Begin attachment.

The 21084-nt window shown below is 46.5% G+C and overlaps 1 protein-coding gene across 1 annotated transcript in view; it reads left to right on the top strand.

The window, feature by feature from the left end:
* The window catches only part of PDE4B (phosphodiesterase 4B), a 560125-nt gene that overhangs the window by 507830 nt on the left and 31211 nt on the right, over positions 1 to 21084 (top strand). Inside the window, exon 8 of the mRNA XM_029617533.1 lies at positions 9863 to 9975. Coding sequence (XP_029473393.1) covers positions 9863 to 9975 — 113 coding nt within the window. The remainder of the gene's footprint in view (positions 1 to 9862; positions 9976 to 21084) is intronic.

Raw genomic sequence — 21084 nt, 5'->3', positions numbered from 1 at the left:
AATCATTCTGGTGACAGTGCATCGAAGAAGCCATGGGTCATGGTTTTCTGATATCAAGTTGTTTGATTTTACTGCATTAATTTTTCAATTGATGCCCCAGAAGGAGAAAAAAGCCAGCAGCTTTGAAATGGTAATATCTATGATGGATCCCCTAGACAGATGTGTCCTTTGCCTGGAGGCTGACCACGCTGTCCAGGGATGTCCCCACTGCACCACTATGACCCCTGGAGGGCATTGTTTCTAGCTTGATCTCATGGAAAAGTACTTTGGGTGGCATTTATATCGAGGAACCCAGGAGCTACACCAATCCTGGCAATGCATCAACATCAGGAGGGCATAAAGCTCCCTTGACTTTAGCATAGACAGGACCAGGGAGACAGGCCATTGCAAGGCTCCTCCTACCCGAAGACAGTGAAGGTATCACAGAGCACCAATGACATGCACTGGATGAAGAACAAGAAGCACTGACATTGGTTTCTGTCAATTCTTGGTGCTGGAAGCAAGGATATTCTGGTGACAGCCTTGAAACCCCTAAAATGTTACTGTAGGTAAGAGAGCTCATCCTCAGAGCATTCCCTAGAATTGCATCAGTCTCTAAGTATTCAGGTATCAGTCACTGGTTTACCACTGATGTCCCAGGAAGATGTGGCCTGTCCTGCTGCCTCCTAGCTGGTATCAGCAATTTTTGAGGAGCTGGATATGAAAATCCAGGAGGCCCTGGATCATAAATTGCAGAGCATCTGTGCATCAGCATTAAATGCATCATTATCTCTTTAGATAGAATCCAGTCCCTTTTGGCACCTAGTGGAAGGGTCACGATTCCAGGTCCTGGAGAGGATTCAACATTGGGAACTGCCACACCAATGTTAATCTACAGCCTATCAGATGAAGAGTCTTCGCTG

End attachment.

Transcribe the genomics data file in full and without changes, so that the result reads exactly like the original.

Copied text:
The 21084-nt window shown below is 46.5% G+C and overlaps 1 protein-coding gene across 1 annotated transcript in view; it reads left to right on the top strand.

The window, feature by feature from the left end:
* The window catches only part of PDE4B (phosphodiesterase 4B), a 560125-nt gene that overhangs the window by 507830 nt on the left and 31211 nt on the right, over positions 1 to 21084 (top strand). Inside the window, exon 8 of the mRNA XM_029617533.1 lies at positions 9863 to 9975. Coding sequence (XP_029473393.1) covers positions 9863 to 9975 — 113 coding nt within the window. The remainder of the gene's footprint in view (positions 1 to 9862; positions 9976 to 21084) is intronic.

Raw genomic sequence — 21084 nt, 5'->3', positions numbered from 1 at the left:
AATCATTCTGGTGACAGTGCATCGAAGAAGCCATGGGTCATGGTTTTCTGATATCAAGTTGTTTGATTTTACTGCATTAATTTTTCAATTGATGCCCCAGAAGGAGAAAAAAGCCAGCAGCTTTGAAATGGTAATATCTATGATGGATCCCCTAGACAGATGTGTCCTTTGCCTGGAGGCTGACCACGCTGTCCAGGGATGTCCCCACTGCACCACTATGACCCCTGGAGGGCATTGTTTCTAGCTTGATCTCATGGAAAAGTACTTTGGGTGGCATTTATATCGAGGAACCCAGGAGCTACACCAATCCTGGCAATGCATCAACATCAGGAGGGCATAAAGCTCCCTTGACTTTAGCATAGACAGGACCAGGGAGACAGGCCATTGCAAGGCTCCTCCTACCCGAAGACAGTGAAGGTATCACAGAGCACCAATGACATGCACTGGATGAAGAACAAGAAGCACTGACATTGGTTTCTGTCAATTCTTGGTGCTGGAAGCAAGGATATTCTGGTGACAGCCTTGAAACCCCTAAAATGTTACTGTAGGTAAGAGAGCTCATCCTCAGAGCATTCCCTAGAATTGCATCAGTCTCTAAGTATTCAGGTATCAGTCACTGGTTTACCACTGATGTCCCAGGAAGATGTGGCCTGTCCTGCTGCCTCCTAGCTGGTATCAGCAATTTTTGAGGAGCTGGATATGAAAATCCAGGAGGCCCTGGATCATAAATTGCAGAGCATCTGTGCATCAGCATTAAATGCATCATTATCTCTTTAGATAGAATCCAGTCCCTTTTGGCACCTAGTGGAAGGGTCACGATTCCAGGTCCTGGAGAGGATTCAACATTGGGAACTGCCACACCAATGTTAATCTACAGCCTATCAGATGAAGAGTCTTCGCTG